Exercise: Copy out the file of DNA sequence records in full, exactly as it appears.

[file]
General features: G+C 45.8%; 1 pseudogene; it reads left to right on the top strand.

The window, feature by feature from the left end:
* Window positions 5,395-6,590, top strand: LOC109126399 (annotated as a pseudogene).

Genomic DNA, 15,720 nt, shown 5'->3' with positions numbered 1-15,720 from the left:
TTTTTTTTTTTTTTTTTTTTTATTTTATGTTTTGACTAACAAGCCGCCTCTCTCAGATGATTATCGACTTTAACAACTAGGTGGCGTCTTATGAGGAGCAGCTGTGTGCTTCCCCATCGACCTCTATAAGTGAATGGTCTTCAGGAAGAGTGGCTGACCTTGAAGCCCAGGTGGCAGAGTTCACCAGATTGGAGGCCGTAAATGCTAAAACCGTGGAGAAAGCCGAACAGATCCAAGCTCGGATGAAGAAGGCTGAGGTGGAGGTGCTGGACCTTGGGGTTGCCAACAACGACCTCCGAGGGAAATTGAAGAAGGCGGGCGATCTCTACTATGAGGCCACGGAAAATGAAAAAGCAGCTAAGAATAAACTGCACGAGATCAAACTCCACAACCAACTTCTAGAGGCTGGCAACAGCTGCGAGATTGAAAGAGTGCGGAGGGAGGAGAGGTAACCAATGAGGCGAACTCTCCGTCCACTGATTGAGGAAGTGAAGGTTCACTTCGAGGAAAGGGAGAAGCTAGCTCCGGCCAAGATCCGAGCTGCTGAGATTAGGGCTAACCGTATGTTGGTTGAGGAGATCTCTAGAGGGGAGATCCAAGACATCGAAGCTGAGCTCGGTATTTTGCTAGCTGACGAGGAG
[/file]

General features: G+C 45.8%; 1 pseudogene; it reads left to right on the top strand.

The window, feature by feature from the left end:
* Window positions 5,395-6,590, top strand: LOC109126399 (annotated as a pseudogene).

Genomic DNA, 15,720 nt, shown 5'->3' with positions numbered 1-15,720 from the left:
TTTTTTTTTTTTTTTTTTTTTATTTTATGTTTTGACTAACAAGCCGCCTCTCTCAGATGATTATCGACTTTAACAACTAGGTGGCGTCTTATGAGGAGCAGCTGTGTGCTTCCCCATCGACCTCTATAAGTGAATGGTCTTCAGGAAGAGTGGCTGACCTTGAAGCCCAGGTGGCAGAGTTCACCAGATTGGAGGCCGTAAATGCTAAAACCGTGGAGAAAGCCGAACAGATCCAAGCTCGGATGAAGAAGGCTGAGGTGGAGGTGCTGGACCTTGGGGTTGCCAACAACGACCTCCGAGGGAAATTGAAGAAGGCGGGCGATCTCTACTATGAGGCCACGGAAAATGAAAAAGCAGCTAAGAATAAACTGCACGAGATCAAACTCCACAACCAACTTCTAGAGGCTGGCAACAGCTGCGAGATTGAAAGAGTGCGGAGGGAGGAGAGGTAACCAATGAGGCGAACTCTCCGTCCACTGATTGAGGAAGTGAAGGTTCACTTCGAGGAAAGGGAGAAGCTAGCTCCGGCCAAGATCCGAGCTGCTGAGATTAGGGCTAACCGTATGTTGGTTGAGGAGATCTCTAGAGGGGAGATCCAAGACATCGAAGCTGAGCTCGGTATTTTGCTAGCTGACGAGGAG